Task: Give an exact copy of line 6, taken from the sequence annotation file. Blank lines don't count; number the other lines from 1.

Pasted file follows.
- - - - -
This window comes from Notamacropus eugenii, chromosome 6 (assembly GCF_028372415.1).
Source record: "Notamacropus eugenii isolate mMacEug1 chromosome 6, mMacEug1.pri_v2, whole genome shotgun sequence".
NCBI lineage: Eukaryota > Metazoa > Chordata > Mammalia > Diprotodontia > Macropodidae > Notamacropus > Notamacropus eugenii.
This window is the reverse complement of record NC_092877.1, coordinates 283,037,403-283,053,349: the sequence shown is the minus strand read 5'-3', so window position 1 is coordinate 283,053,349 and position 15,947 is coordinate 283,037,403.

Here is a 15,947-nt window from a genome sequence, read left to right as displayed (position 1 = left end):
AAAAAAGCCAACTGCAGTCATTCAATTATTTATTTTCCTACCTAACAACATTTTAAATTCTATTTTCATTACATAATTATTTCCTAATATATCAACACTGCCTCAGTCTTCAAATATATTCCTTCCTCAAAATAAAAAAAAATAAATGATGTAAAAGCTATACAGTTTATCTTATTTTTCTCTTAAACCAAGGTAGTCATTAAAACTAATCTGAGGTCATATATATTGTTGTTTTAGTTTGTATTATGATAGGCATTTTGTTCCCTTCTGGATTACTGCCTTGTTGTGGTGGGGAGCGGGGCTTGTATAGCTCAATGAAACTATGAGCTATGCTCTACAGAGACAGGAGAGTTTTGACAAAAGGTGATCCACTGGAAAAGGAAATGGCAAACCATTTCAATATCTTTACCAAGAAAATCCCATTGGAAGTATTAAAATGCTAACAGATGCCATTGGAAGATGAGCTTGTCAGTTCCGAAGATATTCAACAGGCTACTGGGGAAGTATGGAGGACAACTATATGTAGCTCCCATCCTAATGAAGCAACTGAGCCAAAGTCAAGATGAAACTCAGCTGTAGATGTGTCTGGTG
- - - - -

AAAAAAGCCAACTGCAGTCATTCAATTATTTATTTTCCTACCTAACAACATTTTAAATTCTATTTTCATTACATAATTATTTCCTAATATATCAACACTGCCTCAGTCTTCAAATATATTCCTTCCTCAAAATAAAAAAAAATAAATGATGTAAAAGCTATACAGTTTATCTTATTTTTCTCTTAAACCAAGGTAGTCATTAAAACTAATCTGAGGTCATATATATTGTTGTTTTAGTTTGTATTATGATAGGCATTTTGTTCCCTTCTGGATTACTGCCTTGTTGTGGTGGGGAGCGGGGCTTGTATAGCTCAATGAAACTATGAGCTATGCTCTACAGAGACAGGAGAGTTTTGACAAAAGGTGATCCACTGGAAAAGGAAATGGCAAACCATTTCAATATCTTTACCAAGAAAATCCCATTGGAAGTATTAAAATGCTAACAGATGCCATTGGAAGATGAGCTTGTCAGTTCCGAAGATATTCAACAGGCTACTGGGGAAGTATGGAGGACAACTATATGTAGCTCCCATCCTAATGAAGCAACTGAGCCAAAGTCAAGATGAAACTCAGCTGTAGATGTGTCTGGTG